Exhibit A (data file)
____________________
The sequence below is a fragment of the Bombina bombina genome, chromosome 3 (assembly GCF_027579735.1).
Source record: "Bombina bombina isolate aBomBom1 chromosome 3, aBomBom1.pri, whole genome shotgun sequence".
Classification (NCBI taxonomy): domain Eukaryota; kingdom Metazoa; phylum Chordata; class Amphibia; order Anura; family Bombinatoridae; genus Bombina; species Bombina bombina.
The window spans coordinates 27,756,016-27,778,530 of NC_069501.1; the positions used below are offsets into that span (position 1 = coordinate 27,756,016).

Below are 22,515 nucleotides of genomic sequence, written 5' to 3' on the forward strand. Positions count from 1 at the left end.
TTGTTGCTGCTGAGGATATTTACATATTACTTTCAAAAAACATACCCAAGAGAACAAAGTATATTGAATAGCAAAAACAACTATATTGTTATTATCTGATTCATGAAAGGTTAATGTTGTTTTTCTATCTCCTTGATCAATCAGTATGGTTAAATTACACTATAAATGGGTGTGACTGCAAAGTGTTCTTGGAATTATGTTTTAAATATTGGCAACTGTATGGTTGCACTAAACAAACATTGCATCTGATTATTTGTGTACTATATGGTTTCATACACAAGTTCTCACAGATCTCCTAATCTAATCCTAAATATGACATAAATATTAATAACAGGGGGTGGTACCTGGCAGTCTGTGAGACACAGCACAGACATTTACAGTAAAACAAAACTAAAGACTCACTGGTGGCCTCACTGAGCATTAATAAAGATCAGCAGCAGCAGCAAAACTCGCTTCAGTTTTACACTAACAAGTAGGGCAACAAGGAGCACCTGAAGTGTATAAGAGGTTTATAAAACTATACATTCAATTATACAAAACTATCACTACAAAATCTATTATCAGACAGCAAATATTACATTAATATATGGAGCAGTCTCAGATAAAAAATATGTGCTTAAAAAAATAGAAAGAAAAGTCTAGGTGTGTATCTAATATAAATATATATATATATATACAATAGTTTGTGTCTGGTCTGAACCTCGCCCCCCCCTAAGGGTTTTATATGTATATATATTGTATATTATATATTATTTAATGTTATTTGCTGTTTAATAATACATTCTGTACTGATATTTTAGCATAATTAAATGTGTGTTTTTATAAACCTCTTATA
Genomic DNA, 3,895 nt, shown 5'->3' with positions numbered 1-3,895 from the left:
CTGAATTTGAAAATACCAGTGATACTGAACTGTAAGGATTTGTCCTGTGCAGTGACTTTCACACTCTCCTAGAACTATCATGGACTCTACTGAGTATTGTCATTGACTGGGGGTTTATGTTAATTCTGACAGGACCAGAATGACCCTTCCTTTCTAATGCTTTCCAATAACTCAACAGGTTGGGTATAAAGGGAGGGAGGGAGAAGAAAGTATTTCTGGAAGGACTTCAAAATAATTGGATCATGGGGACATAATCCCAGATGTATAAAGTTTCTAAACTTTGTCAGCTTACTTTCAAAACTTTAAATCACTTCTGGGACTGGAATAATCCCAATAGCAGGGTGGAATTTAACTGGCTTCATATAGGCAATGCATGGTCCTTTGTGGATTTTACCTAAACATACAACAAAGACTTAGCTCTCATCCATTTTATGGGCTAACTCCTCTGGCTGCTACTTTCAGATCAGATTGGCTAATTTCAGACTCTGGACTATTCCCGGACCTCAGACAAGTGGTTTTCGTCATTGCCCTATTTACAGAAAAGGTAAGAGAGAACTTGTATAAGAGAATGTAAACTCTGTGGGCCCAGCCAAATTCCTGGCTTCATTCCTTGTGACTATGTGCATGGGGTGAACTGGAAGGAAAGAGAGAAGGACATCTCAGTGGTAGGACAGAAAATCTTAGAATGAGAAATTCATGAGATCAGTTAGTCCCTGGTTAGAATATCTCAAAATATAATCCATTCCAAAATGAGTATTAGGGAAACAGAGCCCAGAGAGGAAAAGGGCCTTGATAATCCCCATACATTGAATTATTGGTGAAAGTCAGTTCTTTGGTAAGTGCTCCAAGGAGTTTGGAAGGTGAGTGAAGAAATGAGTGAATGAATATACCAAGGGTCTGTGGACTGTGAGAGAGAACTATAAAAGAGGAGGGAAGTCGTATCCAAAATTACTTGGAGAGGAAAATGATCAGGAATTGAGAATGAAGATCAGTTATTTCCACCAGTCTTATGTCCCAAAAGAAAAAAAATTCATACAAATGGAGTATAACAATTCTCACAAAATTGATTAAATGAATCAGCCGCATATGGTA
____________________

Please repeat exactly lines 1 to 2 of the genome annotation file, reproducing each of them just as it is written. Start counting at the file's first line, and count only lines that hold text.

The sequence below is a fragment of the Bombina bombina genome, chromosome 3 (assembly GCF_027579735.1).
Source record: "Bombina bombina isolate aBomBom1 chromosome 3, aBomBom1.pri, whole genome shotgun sequence".